3. I think, on the subject of benefits for retired players, which fellow trenchman Matt Birkeloquently wrote about Monday, not enough credit is given to the current players who make it a practice to give back to these veterans. In 2006 and 2007, active players invested nearly $250 million in retirement benefits for these former players. Granted, the industry wasn't what it is today, and they didn't have as much of a collective voice in the early days of the league, but some made better choices about their post-football lives than others. It should be said that the NFLPA is not ignoring these players. We're working hard to lend needed support to these guys, many of whom are the sports icons

4. I think the NFL Broadcast Boot Camp I attended in early June gave me a much better understanding of how the sports-television business works, especially the prep work that goes into each pre-game show and football broadcast. It's not unlike getting a game plan ready, as there were a lot of little details -- makeup, wardrobe, diction and delivery -- that I hadn't given much thought to. Many thanks to James Brown, Curt Menefee and Ron Jaworski for taking the time to teach us the business.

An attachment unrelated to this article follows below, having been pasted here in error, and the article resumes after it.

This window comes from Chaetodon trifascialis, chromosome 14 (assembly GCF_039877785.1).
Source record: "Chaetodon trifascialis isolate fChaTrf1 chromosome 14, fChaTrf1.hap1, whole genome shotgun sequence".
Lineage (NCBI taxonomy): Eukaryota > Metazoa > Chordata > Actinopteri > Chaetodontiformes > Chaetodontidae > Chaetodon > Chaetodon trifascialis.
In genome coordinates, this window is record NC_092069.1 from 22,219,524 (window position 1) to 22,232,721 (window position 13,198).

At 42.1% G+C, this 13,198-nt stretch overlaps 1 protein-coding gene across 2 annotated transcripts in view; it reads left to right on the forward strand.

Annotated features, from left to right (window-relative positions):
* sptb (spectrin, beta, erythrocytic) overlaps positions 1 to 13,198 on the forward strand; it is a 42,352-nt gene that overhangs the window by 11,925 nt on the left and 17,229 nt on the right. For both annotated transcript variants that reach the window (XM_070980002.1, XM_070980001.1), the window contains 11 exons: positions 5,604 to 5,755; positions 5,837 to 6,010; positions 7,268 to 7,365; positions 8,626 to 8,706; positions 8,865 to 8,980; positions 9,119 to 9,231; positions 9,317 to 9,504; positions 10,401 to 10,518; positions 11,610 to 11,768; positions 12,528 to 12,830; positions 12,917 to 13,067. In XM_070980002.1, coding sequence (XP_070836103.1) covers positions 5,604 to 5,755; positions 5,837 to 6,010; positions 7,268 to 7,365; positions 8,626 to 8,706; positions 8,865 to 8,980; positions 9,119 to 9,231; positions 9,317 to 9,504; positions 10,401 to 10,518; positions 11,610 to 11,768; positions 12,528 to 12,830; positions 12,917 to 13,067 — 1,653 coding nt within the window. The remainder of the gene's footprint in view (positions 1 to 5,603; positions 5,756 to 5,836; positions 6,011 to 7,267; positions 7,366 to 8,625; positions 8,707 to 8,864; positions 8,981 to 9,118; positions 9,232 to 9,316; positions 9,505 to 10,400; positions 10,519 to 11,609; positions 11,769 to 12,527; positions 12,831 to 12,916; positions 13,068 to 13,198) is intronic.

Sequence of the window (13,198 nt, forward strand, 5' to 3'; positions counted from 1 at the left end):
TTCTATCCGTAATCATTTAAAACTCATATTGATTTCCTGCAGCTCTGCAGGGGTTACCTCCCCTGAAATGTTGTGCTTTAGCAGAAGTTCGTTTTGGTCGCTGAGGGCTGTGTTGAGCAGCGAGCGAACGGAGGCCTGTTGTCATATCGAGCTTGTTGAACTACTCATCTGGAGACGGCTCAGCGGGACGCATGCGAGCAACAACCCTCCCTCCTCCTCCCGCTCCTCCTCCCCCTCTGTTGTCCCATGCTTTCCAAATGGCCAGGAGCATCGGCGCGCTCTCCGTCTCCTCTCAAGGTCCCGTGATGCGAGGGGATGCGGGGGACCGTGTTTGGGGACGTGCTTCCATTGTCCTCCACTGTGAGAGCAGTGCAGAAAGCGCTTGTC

5. I think, as always, I'm excited for the start of the 2009 season. With all the Patriots' moves in the offseason, we'll definitely have a new look and way of doing things -- but I'm confident we have what it takes to be a good football team. Fortunately, from what I've heard, we will have plenty of full-speed reps in training camp to get ready!

6. I think that training camp should be illegal.

7. I think the world thinks seeing husky offensive lineman wearing skin-tight white Spandex and dancing with lizards is funny. I'm not saying it's a healthy thing, but a good laugh every now and then is something I live by. Working with SoBe alongside Justin Tuck and Ray Lewis was a memorable moment. The best part is all the ribbing I get from teammates and friends. I just ask that you please don't try those moves at home -- leave it to the professionals.